As I discuss in my new book Al Dente: A History of Food in Italy, culinary diversity has roots so deep in Italian culture that many wonder how to define Italian cuisine as a whole, or if it is even possible to do so. In his book Italy and its Invaders, historian Girolamo Arnaldi quotes poet Mario Luzi, saying, “Italy is an illusion, indeed, a mirage, the stuff of wishes” with a “terribly fragile” national identity. It is not easy to identify a set of ingredients, dishes, cultural attitudes and practices as generally Italian, although some items like pasta, pizza, parmigiano reggiano, and extra virgin olive oil have surpassed their geographical origins to be embraced all over the country. Rather than coherent and clearly codified, the Italian culinary repertoire is still — for the most part — a collection of interconnected but independent local traditions.

All around the world, as growing scores of food lovers are in search of novelty to express and expand their culinary knowledge and cultural capital, an establishment advertised as simply ‘Italian’ risks being perceived as passe or lacking in ‘authenticity.’ Savvy restaurant-goers, who have access to expert information and are likely to have traveled to Italy, have become acutely aware of the complexity of its local food traditions. The very existence of a national Italian cuisine is frequently called into question. In the United States, for instance, many restaurants started defining their food as ‘northern Italian’ as early as the late 1970s, distinguishing their cuisine from the seemingly old-school and immigrant-owned plain ‘Italian’ cooking, widely classified as southern Italian. In the 1980s, the craze for everything Tuscan exploded, fueled by media, travel agencies and marketing. Recently, the focus has shifted to once lesser-known culinary specialties from regions such as Apulia, Sardinia and Val D’Aosta, with renewed interest in local traditions of cities, towns and rural areas. This trend has been strengthened by the Italians’ own renewed interest in their local culinary identities, a phenomenon that since the end of the 1980s has deeply changed food preferences and practices in Italy.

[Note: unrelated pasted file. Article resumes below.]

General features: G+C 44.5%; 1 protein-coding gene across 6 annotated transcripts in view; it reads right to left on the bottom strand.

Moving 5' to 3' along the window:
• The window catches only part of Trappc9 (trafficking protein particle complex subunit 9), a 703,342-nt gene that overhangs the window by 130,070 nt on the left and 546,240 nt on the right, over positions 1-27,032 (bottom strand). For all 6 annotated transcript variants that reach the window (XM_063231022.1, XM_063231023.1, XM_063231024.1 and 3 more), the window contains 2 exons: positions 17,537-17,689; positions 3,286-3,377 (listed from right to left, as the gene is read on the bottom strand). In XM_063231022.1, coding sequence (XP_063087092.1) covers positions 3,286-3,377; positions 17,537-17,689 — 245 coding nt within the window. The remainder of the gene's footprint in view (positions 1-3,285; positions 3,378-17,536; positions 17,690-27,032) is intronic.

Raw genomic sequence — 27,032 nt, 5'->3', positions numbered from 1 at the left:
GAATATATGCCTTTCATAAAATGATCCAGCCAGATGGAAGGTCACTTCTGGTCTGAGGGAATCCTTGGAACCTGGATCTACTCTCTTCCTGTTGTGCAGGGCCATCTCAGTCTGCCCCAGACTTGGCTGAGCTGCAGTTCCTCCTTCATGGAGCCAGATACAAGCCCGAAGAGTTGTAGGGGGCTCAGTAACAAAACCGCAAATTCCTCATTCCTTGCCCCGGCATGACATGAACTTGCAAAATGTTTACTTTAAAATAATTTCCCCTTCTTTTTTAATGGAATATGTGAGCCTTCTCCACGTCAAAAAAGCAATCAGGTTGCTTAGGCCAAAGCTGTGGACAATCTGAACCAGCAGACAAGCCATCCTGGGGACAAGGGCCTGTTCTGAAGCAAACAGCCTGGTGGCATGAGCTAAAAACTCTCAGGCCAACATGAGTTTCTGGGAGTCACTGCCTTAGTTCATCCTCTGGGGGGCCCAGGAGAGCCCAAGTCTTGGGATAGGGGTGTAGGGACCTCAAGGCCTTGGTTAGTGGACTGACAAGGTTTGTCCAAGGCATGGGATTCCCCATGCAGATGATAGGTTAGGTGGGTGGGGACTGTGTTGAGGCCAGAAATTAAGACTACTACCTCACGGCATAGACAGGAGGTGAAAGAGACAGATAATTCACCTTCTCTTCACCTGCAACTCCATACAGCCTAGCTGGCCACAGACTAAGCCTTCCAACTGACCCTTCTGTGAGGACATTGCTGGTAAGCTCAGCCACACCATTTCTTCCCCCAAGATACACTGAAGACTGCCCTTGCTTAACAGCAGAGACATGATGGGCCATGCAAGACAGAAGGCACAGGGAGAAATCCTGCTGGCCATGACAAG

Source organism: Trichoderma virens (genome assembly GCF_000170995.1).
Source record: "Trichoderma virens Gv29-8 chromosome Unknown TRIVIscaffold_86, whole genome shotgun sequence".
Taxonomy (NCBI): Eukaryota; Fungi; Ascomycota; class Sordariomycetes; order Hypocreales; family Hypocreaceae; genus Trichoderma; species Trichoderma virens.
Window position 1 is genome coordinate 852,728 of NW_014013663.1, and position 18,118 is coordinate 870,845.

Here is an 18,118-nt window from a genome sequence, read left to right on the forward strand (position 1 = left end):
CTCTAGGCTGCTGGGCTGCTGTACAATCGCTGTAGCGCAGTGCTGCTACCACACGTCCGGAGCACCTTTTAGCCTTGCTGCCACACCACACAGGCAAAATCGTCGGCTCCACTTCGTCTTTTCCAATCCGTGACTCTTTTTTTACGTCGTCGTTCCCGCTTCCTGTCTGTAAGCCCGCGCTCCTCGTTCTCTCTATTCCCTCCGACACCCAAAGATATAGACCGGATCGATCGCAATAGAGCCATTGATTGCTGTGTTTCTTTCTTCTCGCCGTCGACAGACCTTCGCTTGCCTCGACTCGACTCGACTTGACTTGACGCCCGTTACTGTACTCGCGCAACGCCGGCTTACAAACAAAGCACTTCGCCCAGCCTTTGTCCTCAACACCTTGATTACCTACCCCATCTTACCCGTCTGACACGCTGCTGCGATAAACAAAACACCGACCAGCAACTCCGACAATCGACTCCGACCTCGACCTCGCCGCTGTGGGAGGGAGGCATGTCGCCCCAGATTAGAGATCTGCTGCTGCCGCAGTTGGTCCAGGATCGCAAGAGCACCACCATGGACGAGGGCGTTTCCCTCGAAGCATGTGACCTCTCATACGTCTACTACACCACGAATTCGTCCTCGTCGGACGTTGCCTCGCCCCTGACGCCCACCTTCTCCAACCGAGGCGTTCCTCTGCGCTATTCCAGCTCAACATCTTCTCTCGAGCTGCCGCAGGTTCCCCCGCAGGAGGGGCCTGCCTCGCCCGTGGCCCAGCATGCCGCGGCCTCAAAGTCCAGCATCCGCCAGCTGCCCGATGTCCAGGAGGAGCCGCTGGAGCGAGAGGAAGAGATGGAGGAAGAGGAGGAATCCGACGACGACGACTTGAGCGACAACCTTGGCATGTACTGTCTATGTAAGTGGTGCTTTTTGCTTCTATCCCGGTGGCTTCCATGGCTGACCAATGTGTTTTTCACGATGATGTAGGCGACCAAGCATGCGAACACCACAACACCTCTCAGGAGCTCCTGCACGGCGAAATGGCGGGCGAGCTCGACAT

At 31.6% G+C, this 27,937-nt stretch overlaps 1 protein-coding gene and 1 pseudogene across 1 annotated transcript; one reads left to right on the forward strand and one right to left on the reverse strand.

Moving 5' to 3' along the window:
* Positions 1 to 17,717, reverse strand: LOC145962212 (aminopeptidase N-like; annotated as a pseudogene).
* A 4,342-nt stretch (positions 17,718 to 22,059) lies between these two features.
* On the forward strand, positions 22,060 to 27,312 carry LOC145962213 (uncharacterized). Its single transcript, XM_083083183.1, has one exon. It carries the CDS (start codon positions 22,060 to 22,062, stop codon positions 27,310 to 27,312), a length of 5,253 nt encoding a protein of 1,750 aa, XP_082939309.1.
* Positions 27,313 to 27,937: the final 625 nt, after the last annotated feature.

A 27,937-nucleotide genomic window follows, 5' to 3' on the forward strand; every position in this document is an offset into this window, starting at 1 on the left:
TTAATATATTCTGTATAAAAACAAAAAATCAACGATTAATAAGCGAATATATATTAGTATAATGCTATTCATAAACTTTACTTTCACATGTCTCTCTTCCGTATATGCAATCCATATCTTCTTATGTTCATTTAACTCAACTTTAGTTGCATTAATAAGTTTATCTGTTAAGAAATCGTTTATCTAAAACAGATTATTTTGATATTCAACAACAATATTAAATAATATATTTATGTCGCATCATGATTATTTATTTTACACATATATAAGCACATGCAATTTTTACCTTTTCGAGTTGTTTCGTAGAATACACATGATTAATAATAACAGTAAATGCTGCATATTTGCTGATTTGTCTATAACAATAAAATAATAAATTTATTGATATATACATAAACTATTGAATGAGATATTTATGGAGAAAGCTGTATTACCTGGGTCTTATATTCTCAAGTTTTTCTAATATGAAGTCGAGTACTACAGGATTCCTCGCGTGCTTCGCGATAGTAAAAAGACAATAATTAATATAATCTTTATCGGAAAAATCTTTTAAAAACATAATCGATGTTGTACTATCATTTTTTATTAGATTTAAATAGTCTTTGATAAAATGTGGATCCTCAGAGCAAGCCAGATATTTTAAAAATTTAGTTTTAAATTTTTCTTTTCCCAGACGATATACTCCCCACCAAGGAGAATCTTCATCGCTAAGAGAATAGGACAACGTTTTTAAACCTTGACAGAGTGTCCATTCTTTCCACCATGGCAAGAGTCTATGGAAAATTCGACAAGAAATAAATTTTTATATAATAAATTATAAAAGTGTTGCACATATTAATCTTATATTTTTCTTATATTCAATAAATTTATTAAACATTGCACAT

The Italian-born cookbook author Marcella Hazan played a crucial role in changing the perceptions of English-speaking food enthusiasts about Italian food. When she moved to the U.S. in the mid-1950s, she found herself cooking for her husband, trying to recreate the flavors she had grown up with in her native Romagna. A biologist by training, she had never spent too much time at the family stove learning recipes from her mother or other female relatives. However, in her new environment, she rediscovered her passion for food. After The New York Times food critic Craig Claiborne noticed her work, she published The Classic Italian Cook Book in 1973 and More Classic Italian Cooking in 1978. The two books, collected in one volume in 1992 under the title Essentials of Classic Italian Cooking, are still considered by many as groundbreaking.

We will discuss the work and influence of Marcella Hazan in a panel discussion at The New School on June 4, part of the Culinary Luminaries series. Panelists include Victor Hazan, Marcella’s husband and professional collaborator, Susan Friedland, former Director of Cookbook Publishing and Marcella’s editor at HarperCollins, cookbook author Michele Scicolone and the Italian chef Cesare Casella.